New technologies are redefining our working methods and places. More flexible, professional spaces are transforming, making way for the digital workplace, a new environment which is transforming the employee experience and promoting productivity, collaboration and innovation.
How can you rethink workspaces whilst taking into account the implications of the digital era? How do you combine being increasingly hyper-connected with the occasional need for peace and quiet and privacy? These are some of the questions we asked Françoise Pitti.
François Pitti is Director of Prospective and Marketing Strategies at Bouygues Construction. It’s his job to look a few years into the future and look both inside and beyond buildings, at the area and the town, with a social, sociological approach.
Finding a balance between hyperconnectivity and the need for quiet and privacy
Digital transformation is both about new tools that are ever more powerful and continuous information flows. Because the extra efficiency brought by new technologies hides a risk of information overload, or infobesity, which can deteriorate working conditions. “One of the important matters we’re working on, is this balance between almost limitless power and the perspective we need to digest all this information, explains François Pitti.
One of the key issues is the need to combine periods of hyperconnectivity with the odd moments of “digital off-time” in order to think. “Studies vary, but it has been observed that people are interrupted every 3 to 5 minutes by an SMS or a phone call, while someone reaches full concentration after 10 minutes on average,” says François Pitti. To reduce this gap, a balance must be found in the configuration of spaces, particularly in terms of layout, acoustics, and choice of material: “All sectors are affected, from design to building and space management.”
“We often talk about mobile working, telecommuting and interactions between professional and personal life, but we sometimes forget this third point, which is an important parameter for both staff and employers” says François Pitti.
-> Further reading: “Telecommuting is a good way for companies to begin the digital transition”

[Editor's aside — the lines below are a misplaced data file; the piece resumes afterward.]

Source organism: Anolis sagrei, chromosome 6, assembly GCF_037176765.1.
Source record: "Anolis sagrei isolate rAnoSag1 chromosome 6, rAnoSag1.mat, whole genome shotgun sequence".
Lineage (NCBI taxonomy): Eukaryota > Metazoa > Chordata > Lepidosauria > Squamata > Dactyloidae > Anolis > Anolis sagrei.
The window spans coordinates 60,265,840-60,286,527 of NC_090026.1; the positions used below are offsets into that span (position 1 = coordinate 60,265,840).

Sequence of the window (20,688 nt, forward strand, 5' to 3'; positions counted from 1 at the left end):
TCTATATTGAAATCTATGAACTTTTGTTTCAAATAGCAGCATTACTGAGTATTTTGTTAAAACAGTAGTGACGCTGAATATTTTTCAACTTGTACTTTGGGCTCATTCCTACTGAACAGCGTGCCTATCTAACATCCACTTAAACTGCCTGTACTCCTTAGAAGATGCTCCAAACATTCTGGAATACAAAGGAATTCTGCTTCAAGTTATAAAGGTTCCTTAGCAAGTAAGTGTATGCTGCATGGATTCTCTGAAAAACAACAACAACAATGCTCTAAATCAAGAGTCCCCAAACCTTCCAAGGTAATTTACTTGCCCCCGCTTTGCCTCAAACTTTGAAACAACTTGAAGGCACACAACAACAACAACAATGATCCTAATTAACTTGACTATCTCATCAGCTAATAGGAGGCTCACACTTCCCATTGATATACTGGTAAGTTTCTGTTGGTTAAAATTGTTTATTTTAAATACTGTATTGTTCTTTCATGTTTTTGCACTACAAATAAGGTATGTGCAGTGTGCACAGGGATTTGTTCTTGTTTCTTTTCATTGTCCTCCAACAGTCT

After closing off spaces, then re-opening them completely via open-plan offices, could there be another way? According to the expert, the question is whether or not people still manage to focus with digital tools invading open-plan offices. The general impression is that it’s rather complicated.
“We are seeing rather odd situations: employees are working in meeting rooms, and meeting in open-plan offices. This is a bit paradoxical, and we have to find a balance between the two.”
To give them some ideas, François Pitti and his teams are looking at what is done in other countries. A few weeks ago, they went to Silicon Valley in California and came back with a rather funny anecdote, yet which is symptomatic of the situation. “Two start-ups offered to show us a ‘surprising’ concept: a phone booth in the middle of the open-plan office. This isn’t a revolution, but a return to what we had before: closed spaces.”
This global phenomenon is particularly present in the service sector, which is affected by information overload. “We ingest but we can’t digest. We need places to process the information, but there aren’t many left.”
-> Find out how Econocom is redesigning its workspace
adapting spaces to new uses
Aside from the need to create enclosed spaces, the digital era is strongly influencing the modular trend in workspaces. It’s now possible to collect data on the presence of employees at work, and use it to change the layout. “This wasn’t possible before because the technologies weren’t available, and if they were, they were too expensive,” observes François Pitti.
In the coming years, workspaces will continue to change, in terms of their design, use and construction. “In a few years, the term ‘real estate’ will no longer exist: walls, spaces, everything will be modular and real-time thanks to digital tools.”
Back in 2014, Econocom fully digitalised the Partech Shaker, a start-up campus central Paris. One of the challenges was creating a place where young talents could easily meet people, but also have the quiet and privacy they need, during development phases, for example. In 2015, we mentioned the Belgian social security department, where telecommuting has reduced costs and increased productivity for employees. Today, uses are still changing, along with the design of workspaces. The digital workplace is here, NOW.